Histone Crotonylation Makes Its Mark in Depression Research

  • Jennifer C Chan
    Department of Neuroscience, Friedman Brain Institute, New York, New York
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  • Ian Maze
    Address correspondence to Ian Maze, Ph.D., Department of Neuroscience, Friedman Brain Institute, Icahn School of Medicine at Mount Sinai, One Gustave L. Levy Pl, New York, NY 10029.
    Department of Neuroscience, Friedman Brain Institute, New York, New York

    Department of Pharmacological Sciences, Icahn School of Medicine at Mount Sinai, New York, New York
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      Linked Article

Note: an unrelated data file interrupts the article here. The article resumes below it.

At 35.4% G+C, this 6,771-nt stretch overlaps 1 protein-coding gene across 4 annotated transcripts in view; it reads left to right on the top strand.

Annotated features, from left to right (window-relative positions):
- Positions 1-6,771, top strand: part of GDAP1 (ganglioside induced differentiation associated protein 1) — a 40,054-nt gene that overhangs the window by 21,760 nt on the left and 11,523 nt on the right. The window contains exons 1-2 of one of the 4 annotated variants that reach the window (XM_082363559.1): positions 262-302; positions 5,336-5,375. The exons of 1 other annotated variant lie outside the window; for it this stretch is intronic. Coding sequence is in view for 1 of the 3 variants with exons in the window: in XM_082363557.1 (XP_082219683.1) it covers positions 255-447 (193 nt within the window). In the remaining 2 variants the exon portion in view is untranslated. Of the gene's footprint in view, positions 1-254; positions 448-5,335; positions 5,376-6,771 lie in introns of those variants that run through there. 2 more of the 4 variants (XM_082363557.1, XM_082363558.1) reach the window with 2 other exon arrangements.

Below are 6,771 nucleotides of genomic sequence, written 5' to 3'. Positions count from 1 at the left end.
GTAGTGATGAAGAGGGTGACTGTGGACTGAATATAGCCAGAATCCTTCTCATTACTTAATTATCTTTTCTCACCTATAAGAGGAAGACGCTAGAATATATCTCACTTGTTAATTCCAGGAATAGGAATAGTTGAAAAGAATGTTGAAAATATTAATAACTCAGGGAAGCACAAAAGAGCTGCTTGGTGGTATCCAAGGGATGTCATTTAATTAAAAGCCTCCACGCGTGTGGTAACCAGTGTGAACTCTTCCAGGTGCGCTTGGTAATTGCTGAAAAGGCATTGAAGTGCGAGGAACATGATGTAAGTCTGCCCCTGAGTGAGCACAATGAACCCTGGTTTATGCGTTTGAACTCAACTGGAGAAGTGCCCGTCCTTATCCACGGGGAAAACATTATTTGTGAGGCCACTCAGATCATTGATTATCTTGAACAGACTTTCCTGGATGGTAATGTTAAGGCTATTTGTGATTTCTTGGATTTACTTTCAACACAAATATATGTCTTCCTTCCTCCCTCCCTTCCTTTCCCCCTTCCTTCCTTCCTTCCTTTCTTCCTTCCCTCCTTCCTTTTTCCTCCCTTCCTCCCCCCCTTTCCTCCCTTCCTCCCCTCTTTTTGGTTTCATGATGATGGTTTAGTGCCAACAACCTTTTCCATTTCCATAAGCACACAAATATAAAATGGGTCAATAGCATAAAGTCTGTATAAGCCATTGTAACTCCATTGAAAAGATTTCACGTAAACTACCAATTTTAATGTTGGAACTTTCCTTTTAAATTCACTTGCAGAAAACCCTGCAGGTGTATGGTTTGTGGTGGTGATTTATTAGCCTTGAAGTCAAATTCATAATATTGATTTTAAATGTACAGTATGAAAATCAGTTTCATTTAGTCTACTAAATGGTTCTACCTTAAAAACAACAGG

• Chromodomain Y-like Protein–Mediated Histone Crotonylation Regulates Stress-Induced Depressive Behaviors
        Biological PsychiatryVol. 85Issue 8
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          Major depressive disorder is a prevalent and life-threatening illness in modern society. The susceptibility to major depressive disorder is profoundly influenced by environmental factors, such as stressful lifestyle or traumatic events, which could impose maladaptive transcriptional program through epigenetic regulation. However, the underlying molecular mechanisms remain elusive. Here, we examined the role of histone crotonylation, a novel type of histone modification, and chromodomain Y-like protein (CDYL), a crotonyl-coenzyme A hydratase and histone methyllysine reader, in this process.
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